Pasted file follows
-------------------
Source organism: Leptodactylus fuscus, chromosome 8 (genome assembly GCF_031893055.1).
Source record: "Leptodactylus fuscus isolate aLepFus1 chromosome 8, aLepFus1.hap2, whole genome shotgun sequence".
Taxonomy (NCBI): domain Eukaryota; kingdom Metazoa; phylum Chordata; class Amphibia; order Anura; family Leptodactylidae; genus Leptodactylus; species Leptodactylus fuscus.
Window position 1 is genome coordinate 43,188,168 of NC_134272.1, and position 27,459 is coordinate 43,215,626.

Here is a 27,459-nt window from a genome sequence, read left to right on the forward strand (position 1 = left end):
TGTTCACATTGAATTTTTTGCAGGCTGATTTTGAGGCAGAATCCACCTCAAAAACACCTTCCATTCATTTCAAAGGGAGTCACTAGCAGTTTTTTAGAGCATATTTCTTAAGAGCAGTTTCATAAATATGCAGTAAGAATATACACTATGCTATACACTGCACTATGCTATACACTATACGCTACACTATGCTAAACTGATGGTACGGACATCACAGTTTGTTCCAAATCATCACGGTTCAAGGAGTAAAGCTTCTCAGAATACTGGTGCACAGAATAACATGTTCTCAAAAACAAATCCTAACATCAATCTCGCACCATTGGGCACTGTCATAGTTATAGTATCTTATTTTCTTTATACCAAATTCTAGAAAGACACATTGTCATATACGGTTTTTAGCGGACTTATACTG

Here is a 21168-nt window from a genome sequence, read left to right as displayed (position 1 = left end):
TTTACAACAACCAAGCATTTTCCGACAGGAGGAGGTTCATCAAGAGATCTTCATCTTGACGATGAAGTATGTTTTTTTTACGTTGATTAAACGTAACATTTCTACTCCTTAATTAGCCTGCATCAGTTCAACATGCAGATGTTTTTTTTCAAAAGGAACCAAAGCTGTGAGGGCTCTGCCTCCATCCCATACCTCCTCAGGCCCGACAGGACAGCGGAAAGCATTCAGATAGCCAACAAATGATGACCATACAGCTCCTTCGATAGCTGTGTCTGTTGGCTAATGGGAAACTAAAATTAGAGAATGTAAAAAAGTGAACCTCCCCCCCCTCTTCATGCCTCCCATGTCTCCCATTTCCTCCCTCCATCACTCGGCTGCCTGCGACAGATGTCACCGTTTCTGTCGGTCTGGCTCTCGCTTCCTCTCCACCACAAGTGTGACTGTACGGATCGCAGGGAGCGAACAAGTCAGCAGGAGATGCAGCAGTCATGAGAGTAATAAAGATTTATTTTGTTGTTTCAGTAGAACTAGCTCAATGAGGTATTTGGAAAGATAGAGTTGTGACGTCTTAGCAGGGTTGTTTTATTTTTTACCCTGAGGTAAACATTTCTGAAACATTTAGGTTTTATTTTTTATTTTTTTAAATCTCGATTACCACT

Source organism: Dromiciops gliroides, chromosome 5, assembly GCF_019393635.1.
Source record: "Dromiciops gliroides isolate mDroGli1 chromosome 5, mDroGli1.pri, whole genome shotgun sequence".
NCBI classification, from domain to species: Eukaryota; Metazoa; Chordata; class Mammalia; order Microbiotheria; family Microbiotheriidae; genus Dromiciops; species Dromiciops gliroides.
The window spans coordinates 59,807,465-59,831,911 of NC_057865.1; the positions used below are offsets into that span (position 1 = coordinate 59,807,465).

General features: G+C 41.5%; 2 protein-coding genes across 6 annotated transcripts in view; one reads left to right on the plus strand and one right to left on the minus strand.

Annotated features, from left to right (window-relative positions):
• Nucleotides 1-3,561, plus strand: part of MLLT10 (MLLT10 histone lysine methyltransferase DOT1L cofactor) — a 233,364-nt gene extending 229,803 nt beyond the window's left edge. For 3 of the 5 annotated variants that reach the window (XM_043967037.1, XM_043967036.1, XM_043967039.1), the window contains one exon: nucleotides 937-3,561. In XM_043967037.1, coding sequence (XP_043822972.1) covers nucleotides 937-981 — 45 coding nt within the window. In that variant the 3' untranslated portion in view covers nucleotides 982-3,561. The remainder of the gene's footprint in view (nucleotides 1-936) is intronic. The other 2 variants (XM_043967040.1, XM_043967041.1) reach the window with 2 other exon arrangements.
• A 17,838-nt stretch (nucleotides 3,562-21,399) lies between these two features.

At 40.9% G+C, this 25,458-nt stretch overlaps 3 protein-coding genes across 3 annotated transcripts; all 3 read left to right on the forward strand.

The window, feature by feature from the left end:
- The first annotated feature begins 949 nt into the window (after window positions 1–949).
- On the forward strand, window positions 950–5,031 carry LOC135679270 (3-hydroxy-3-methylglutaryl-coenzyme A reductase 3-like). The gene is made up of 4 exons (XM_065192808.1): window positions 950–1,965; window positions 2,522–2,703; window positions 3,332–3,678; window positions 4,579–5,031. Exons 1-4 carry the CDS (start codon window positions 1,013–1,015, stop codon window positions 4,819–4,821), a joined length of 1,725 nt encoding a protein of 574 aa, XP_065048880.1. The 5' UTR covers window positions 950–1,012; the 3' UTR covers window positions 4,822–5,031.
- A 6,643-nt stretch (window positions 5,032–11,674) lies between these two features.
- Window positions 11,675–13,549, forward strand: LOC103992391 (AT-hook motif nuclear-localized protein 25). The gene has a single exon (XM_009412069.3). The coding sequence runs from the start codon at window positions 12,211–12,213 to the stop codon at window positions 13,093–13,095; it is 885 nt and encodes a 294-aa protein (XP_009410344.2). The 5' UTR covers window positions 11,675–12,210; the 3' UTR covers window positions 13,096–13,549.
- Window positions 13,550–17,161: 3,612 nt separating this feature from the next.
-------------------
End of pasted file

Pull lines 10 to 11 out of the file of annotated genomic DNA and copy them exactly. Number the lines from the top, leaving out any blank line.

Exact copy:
Source record: "Dromiciops gliroides isolate mDroGli1 chromosome 5, mDroGli1.pri, whole genome shotgun sequence".
NCBI classification, from domain to species: Eukaryota; Metazoa; Chordata; class Mammalia; order Microbiotheria; family Microbiotheriidae; genus Dromiciops; species Dromiciops gliroides.